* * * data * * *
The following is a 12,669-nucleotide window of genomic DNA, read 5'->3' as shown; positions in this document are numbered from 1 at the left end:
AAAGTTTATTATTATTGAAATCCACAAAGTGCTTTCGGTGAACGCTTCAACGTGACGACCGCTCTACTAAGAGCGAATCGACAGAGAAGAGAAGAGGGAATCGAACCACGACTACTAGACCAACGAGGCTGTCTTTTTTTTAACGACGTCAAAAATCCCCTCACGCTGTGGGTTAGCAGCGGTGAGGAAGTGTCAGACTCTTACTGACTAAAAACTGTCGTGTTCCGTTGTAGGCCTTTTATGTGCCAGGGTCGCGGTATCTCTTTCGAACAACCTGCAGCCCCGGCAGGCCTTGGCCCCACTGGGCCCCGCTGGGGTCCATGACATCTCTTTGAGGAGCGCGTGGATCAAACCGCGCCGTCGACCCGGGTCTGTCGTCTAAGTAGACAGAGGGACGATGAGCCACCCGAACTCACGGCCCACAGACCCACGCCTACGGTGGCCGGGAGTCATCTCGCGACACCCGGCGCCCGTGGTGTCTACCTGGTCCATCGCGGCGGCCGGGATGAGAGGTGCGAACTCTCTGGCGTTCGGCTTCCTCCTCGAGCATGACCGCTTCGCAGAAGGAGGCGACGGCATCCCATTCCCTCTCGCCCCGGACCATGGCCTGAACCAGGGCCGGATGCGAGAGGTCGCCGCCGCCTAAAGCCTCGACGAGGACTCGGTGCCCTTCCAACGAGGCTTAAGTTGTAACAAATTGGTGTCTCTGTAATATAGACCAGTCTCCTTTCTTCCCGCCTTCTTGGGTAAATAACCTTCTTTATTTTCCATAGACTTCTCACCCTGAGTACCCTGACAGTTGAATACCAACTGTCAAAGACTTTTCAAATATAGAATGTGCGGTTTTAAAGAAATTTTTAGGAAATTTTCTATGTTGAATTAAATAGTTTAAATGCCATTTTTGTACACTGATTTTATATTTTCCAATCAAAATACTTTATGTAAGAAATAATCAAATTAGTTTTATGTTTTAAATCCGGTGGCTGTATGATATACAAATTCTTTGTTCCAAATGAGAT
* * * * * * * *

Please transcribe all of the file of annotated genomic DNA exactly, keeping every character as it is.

The following is a 12,669-nucleotide window of genomic DNA, read 5'->3' as shown; positions in this document are numbered from 1 at the left end:
AAAGTTTATTATTATTGAAATCCACAAAGTGCTTTCGGTGAACGCTTCAACGTGACGACCGCTCTACTAAGAGCGAATCGACAGAGAAGAGAAGAGGGAATCGAACCACGACTACTAGACCAACGAGGCTGTCTTTTTTTTAACGACGTCAAAAATCCCCTCACGCTGTGGGTTAGCAGCGGTGAGGAAGTGTCAGACTCTTACTGACTAAAAACTGTCGTGTTCCGTTGTAGGCCTTTTATGTGCCAGGGTCGCGGTATCTCTTTCGAACAACCTGCAGCCCCGGCAGGCCTTGGCCCCACTGGGCCCCGCTGGGGTCCATGACATCTCTTTGAGGAGCGCGTGGATCAAACCGCGCCGTCGACCCGGGTCTGTCGTCTAAGTAGACAGAGGGACGATGAGCCACCCGAACTCACGGCCCACAGACCCACGCCTACGGTGGCCGGGAGTCATCTCGCGACACCCGGCGCCCGTGGTGTCTACCTGGTCCATCGCGGCGGCCGGGATGAGAGGTGCGAACTCTCTGGCGTTCGGCTTCCTCCTCGAGCATGACCGCTTCGCAGAAGGAGGCGACGGCATCCCATTCCCTCTCGCCCCGGACCATGGCCTGAACCAGGGCCGGATGCGAGAGGTCGCCGCCGCCTAAAGCCTCGACGAGGACTCGGTGCCCTTCCAACGAGGCTTAAGTTGTAACAAATTGGTGTCTCTGTAATATAGACCAGTCTCCTTTCTTCCCGCCTTCTTGGGTAAATAACCTTCTTTATTTTCCATAGACTTCTCACCCTGAGTACCCTGACAGTTGAATACCAACTGTCAAAGACTTTTCAAATATAGAATGTGCGGTTTTAAAGAAATTTTTAGGAAATTTTCTATGTTGAATTAAATAGTTTAAATGCCATTTTTGTACACTGATTTTATATTTTCCAATCAAAATACTTTATGTAAGAAATAATCAAATTAGTTTTATGTTTTAAATCCGGTGGCTGTATGATATACAAATTCTTTGTTCCAAATGAGAT